In these hard times of isolation, economic crisis and social distancing our home has become a symbol of safety and comfort for so many. Distanced Domestic aims to explore our shared experiences in domesticity during social isolation. We ask that artists respond to existing ideas of domestic labour and feminist economics, the impact of Covid-19 on young families, children or a shift in our perspectives on our roles in a domestic space.
The reality of staying home for many women, families and children are not as comfortable as we would hope. Our new routine further highlights the inequalities in domestic labor and women’s issues that take place behind closed doors. During the first 11 weeks of lockdown from 24th March 2020, domestic abuse calls rose 11.4% in comparison to 2019. Over 45,000 calls were made during that period. (The Guardian)
Male victims of abuse also called for help in greater numbers, the Men's Advice Line seeing calls rise 35% in the first week of lockdown. (The BBC) Homes have never been a place of rest but of unpaid labour: cooking, cleaning, child rearing, personal fitness training sessions, mental health check-in’s, classrooms and play spaces.
During the first weeks of lockdown (28 March to 26 April 2020), in households with children aged under 18 years, women were carrying out on average two-thirds more of the childcare duties per day than men. This gender difference in total provision of childcare was mostly driven by the extra time women spent in carrying out non-developmental child care such as washing, feeding and dressing children and supervision of children. (Office for National Statistics)
Parents were more than twice as likely to report reduced income, less than half were able to cover a large necessary expense, and they were more likely to have been furloughed than adults without children in the house, with over 20% finding childcare impacting their work. Of all adults with children in the household, 62.7% reported that the coronavirus had impacted their work. Of all adults with children in the household, 21.2% reported that their work had been affected because of having to work around childcare. (Office for National Statistics)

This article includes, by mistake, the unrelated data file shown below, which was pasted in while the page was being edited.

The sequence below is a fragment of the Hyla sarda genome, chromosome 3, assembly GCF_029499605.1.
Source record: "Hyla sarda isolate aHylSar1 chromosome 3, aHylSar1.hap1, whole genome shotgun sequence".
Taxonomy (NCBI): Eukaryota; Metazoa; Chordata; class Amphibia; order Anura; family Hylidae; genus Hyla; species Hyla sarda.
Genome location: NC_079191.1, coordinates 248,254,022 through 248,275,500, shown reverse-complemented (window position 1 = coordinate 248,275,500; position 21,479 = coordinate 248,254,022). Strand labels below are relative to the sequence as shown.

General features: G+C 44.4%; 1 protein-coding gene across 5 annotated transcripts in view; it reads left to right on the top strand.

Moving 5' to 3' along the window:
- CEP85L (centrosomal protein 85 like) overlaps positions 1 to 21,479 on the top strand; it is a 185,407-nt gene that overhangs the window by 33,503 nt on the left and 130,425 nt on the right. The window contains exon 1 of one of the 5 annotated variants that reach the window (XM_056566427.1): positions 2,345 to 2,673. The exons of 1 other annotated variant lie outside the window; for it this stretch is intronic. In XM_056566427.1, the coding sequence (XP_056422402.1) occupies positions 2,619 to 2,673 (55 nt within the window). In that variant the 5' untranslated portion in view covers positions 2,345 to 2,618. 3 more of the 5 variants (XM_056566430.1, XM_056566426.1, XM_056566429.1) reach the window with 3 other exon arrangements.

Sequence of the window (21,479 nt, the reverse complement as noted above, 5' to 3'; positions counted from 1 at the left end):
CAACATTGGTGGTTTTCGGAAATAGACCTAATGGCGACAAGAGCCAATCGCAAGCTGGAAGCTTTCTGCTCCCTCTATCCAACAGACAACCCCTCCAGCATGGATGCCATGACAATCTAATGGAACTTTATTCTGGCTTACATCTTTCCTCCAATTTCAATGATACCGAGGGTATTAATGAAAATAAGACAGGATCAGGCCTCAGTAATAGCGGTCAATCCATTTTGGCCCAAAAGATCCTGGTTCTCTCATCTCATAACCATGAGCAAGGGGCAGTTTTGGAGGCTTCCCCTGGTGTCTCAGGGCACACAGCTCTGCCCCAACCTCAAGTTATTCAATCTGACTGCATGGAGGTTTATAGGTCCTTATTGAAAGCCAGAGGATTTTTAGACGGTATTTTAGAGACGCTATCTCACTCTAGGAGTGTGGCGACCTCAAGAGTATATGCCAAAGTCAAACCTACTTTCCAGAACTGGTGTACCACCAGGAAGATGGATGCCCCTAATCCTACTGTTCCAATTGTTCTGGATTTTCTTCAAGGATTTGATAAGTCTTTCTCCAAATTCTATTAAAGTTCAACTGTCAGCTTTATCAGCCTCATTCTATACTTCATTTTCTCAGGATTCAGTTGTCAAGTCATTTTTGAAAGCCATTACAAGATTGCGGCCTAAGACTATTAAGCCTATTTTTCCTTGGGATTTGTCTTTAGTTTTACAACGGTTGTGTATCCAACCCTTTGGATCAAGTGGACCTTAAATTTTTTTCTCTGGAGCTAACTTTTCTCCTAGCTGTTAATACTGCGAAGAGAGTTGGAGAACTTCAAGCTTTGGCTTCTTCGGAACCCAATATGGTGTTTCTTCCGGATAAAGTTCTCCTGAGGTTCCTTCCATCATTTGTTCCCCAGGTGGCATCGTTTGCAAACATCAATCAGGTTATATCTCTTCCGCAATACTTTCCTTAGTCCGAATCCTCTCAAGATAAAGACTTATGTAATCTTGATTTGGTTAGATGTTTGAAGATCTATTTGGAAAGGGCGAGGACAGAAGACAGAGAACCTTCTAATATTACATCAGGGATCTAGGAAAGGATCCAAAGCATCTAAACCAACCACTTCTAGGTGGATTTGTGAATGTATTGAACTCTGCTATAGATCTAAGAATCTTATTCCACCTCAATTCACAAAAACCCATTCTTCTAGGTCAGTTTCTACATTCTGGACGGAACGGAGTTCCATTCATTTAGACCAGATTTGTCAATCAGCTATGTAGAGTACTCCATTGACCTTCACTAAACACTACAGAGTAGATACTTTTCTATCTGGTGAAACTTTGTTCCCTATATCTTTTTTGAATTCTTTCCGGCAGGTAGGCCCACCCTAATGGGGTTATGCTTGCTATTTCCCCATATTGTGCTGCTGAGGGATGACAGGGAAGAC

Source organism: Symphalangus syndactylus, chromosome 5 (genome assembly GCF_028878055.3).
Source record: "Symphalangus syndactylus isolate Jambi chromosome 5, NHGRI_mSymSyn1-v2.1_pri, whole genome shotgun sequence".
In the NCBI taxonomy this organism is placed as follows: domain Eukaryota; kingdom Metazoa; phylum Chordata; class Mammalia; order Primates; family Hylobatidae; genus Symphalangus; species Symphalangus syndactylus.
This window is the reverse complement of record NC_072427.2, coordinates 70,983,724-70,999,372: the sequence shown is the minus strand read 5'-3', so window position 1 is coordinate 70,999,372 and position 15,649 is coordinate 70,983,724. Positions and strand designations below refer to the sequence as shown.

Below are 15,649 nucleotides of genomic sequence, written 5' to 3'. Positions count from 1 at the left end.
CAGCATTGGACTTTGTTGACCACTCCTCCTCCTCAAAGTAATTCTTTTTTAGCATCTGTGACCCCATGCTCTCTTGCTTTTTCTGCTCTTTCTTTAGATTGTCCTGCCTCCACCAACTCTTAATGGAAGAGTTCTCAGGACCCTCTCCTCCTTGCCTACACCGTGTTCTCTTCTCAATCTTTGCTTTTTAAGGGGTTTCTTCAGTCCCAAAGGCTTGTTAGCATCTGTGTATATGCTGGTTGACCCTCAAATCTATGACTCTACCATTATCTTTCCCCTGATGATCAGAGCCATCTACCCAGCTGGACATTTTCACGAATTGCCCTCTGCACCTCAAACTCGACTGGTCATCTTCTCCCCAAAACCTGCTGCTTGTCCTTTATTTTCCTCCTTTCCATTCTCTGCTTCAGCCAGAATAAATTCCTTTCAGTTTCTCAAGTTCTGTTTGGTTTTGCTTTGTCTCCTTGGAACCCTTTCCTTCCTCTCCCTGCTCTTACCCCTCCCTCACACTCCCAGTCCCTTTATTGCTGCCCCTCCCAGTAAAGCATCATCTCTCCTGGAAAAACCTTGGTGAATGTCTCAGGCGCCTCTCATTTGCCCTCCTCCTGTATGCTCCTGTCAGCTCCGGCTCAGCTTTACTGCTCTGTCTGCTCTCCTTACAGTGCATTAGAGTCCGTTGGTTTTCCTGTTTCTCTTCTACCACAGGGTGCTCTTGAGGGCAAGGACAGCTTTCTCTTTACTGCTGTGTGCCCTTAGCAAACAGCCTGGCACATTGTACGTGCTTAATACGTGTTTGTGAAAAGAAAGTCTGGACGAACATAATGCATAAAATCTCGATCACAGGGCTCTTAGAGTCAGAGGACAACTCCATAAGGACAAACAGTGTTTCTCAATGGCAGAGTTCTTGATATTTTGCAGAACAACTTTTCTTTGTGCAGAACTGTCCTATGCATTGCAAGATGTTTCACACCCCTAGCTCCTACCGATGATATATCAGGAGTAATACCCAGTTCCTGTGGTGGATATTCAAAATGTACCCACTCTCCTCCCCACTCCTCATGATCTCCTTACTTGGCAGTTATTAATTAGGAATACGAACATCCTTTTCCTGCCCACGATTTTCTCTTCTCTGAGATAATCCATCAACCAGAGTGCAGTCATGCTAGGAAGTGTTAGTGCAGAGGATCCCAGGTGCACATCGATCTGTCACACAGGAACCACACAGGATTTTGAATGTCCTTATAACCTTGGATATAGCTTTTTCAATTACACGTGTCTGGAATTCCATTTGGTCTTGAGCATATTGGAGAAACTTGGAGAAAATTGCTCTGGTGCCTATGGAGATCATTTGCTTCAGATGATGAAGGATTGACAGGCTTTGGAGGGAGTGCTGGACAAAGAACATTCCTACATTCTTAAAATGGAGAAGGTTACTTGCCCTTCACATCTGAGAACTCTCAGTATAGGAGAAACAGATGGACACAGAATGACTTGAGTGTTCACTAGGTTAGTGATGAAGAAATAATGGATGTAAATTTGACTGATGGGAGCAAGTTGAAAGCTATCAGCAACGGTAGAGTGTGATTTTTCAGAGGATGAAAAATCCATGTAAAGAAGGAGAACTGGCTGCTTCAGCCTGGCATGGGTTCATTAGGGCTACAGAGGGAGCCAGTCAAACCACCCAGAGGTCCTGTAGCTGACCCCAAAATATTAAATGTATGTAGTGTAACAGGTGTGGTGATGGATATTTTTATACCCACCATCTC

Our relationships with our domestic spaces have been challenged, asking us to re-evaluate our responsibilities in our homes and adjust together to a new normal. For many of us we are further being confronted with the history of unpaid labour and realities of living within it while dealing with financial cuts and growing anxieties. We have seen an outpouring of support and acknowledgement for the new roles as parent/teacher/dance partner/quiz host/best friend we’ve taken on at home during these uncertain times. Many of us now are returning to work or looking for new employment after mass redundancies which marks the next great shift in our societal wild west of 2020. What domestic rituals will we preserve in the next phase to our lives, will we all still be making sourdough in six months time?